The freedom of riding a motorcycle is an exhilarating experience but has its risks. A crash, even a small one, is not like when you’re in a car. Your chances of injury are greatly increase on a motorcycle. But there is a simple solution: Don’t crash.
Ok, that’s not a reliable solution with so many unknown variables on the road. But there are certain things you can incorporate into your riding habits that will help you avoid a crash. Let’s start with visibility. Always assume other drivers don’t see you. This translates into making sure you are seen.
Although most motorcycles are designed to have the headlight on at all times, make sure both your high beams and low beams are working properly. If one of them goes out, the other will soon follow and the bulb should be promptly replaced. Riding with a headlight on during the day will help drivers see your motorcycle.
Avoid a car’s blind spot. When riding next to a car position yourself so that the driver of that car can see you in their side view mirror. If you can see the driver’s eyes in their side view mirror then they can see you.
Use turn signals and hand signals. When riding on the freeway it is important to let drivers behind you know what you’re doing when making a lane change. Using your turn signal is important, but drivers won’t always notice a small blinking light on a motorcycle. Using hand signals will help you be seen. Simply put out your hand and point in the direction you’re going to go. Be careful when doing this with your throttle hand, pull in the clutch to coast before when you signal with your right hand.
You may notice that on highways drivers tend to drive in clumps, they group together. Try to avoid getting mixed up in this bunch and position yourself between the groups of cars. This will give you more time to react to traffic situations, more time to react to sudden stops in traffic and will keep you safely away from the driver who swerves while checking their text messages.
This is a common habit that is taught to all of us in driver’s training and it is one that we all seem to forget. It is important in a car and more important on a motorcycle. We are taught to leave 2 seconds between you and the car ahead of you, on a motorcycle you should leave an absolute minimum of 3 seconds giving you more time to react. Remember, your goal is to not crash at all. When you’re stuck in heavy traffic, leaving 3 seconds can be tough because someone will slip in and fill up that gap. In this case, ride to one side of the lane and if a sudden stop occurs, your escape will be to the side of the vehicle in front of you.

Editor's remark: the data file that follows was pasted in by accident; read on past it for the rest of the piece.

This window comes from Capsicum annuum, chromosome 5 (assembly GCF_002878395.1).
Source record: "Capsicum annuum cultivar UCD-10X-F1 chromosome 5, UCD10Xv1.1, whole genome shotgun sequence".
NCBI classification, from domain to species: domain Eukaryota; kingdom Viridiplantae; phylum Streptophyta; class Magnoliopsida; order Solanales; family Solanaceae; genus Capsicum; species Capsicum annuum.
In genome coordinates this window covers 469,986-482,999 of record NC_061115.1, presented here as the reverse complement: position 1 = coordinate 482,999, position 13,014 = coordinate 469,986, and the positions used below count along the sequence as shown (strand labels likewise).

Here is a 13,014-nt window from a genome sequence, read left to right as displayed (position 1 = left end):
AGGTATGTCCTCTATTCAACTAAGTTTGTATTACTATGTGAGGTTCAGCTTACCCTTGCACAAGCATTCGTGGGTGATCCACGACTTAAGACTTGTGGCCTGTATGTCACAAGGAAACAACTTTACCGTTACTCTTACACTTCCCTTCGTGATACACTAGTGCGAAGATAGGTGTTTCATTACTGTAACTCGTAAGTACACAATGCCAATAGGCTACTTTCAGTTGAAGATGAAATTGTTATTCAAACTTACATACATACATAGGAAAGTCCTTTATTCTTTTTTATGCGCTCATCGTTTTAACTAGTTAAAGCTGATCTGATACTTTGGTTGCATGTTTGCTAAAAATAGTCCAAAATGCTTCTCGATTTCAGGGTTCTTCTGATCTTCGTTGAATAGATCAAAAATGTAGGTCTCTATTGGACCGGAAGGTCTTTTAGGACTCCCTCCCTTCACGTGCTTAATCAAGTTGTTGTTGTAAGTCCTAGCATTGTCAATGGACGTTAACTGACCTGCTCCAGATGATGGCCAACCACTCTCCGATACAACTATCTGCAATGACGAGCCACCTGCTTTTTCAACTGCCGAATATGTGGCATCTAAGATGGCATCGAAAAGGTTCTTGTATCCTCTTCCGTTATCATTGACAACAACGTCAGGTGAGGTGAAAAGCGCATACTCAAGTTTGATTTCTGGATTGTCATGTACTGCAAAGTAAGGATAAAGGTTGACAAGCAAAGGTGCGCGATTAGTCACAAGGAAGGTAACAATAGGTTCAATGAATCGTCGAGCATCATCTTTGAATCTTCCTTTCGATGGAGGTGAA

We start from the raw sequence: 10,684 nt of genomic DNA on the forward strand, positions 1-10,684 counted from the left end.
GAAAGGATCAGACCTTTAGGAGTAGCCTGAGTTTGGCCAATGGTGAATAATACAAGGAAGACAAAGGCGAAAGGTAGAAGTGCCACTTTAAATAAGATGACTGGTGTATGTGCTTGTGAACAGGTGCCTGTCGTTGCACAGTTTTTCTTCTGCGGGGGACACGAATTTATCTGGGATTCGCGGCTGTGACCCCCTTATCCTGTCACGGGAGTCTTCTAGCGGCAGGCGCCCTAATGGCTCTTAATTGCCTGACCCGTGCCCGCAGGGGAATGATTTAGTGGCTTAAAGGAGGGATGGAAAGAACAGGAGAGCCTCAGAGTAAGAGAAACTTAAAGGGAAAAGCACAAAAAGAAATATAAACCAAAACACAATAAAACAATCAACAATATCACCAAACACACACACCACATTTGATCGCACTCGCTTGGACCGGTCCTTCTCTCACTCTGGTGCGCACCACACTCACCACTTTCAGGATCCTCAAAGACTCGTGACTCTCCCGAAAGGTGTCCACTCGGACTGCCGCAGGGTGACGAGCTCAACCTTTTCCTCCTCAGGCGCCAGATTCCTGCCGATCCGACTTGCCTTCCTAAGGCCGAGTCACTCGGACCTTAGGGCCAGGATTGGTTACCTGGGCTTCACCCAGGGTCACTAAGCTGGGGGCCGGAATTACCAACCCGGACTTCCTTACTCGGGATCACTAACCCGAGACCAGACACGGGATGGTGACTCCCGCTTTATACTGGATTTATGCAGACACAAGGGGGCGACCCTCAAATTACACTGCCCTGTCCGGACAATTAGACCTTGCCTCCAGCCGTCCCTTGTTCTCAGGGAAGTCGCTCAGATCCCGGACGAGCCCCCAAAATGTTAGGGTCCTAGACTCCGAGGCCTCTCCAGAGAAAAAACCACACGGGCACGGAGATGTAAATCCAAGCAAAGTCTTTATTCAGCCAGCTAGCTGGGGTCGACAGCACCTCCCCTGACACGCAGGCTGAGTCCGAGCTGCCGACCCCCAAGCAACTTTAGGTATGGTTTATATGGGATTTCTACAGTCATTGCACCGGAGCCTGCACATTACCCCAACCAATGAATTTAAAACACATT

Don’t split lanes
This can be tough for some riders because it’s a nice way to beat a traffic jam. In some states, like California, there is no law against riding between lanes, however, if it is done dangerously, which is at the discretion of the officer, a rider can be sited for unsafe driving. If you must split lanes do so at a slow speed, slow enough to maintain control of your bike. And do so in very slow, or stopped traffic. One hazard of splitting lanes in rush hour traffic is that cars will change lanes without looking and without warning.
Again, this is tough for some riders, especially those who like the thrill of speed. Typically all drivers exceed the speed limit by at least 10 miles per hour and it is common to go with the flow of traffic. This minor increase is not going to significantly increase your risk of crashing, but excessive speed or increasing your speed to the point where you are passing cars and weaving in and out of lanes, greatly increases your risk of having a tangle with another vehicle. Keep is slow and easy.
Because your goal is to be seen and anticipate the moves of other drivers, it is important to stay alert. Pay constant attention to your surroundings. Look ahead of traffic by several cars and look for brake lights, turn signals, large trucks, slowed traffic. Assess the situation as you go and anticipate the possibilities. This will allow you to plan an escape route. As you ride along the highway you should constantly be asking yourself ‘What if?” What if that white car decides to change lanes, what will I do? What if that car turns left in front of me, where will my escape be?
Stay focused when you ride
The time to ride a motorcycle is when you are awake and alert. Never ride when you’ve been drinking alcohol, that’s obvious; but you should also avoid riding when you’re upset or angry. Don’t daydream while cruising on the highway. Don’t ride when you’re tired or sick and high on cough syrup. All of these conditions will slow your reaction time in an emergency situation.
Practice evasive maneuvers
It’s always a good idea to keep your riding skills sharp. Spend some time out in a vacant parking lot and practice quick maneuvers and quick stops. Set up some cones and challenge your friends to a friendly obstacle course competition. This is a great activity for riding groups where less experienced riders can take advantage of the knowledge of the more experienced riders.
Keep your motorcycle well maintained
Accidents can be caused by a poorly maintained motorcycle, so you should always make sure your bike is in good shape before you ride. Make sure your brakes are not worn and if they are, you should replace the brakes pads. Make sure your chain is properly adjusted and lubricated. Broken chains on the freeway can be a major disaster. Always check your headlight, brake lights and turn signals to make sure they work. And don’t forget about your tires. Tires are the only contact you have on the road and will make a huge difference in how your motorcycle handles. Never ride if your tires are past their wear point and ride with your tires inflated to the recommended PSI. Your bike will handle much better if you do so.
Although it’s impossible to guarantee that you will never crash, following these safety habits will greatly increase your chances of have a safe, enjoyable ride.